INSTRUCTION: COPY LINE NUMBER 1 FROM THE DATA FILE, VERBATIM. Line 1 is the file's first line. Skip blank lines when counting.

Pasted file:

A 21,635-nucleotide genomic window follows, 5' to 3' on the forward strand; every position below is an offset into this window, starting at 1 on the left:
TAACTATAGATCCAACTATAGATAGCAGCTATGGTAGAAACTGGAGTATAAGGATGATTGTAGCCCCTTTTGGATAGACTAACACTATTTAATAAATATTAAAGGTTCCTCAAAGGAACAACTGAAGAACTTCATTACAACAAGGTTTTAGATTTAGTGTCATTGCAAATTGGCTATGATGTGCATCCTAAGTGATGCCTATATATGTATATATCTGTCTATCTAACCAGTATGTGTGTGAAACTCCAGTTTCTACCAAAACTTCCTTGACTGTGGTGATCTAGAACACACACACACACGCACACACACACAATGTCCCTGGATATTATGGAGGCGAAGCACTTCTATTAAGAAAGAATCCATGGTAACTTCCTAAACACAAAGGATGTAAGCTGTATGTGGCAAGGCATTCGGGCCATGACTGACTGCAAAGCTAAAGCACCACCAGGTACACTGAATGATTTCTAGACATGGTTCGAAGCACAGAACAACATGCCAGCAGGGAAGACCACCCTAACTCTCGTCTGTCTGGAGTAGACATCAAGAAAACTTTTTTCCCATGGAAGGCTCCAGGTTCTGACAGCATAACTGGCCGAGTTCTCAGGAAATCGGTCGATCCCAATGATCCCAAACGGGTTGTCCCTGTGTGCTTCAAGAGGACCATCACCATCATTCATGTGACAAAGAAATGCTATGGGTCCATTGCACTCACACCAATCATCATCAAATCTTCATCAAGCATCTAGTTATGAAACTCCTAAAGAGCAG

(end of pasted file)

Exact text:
A 21,635-nucleotide genomic window follows, 5' to 3' on the forward strand; every position below is an offset into this window, starting at 1 on the left: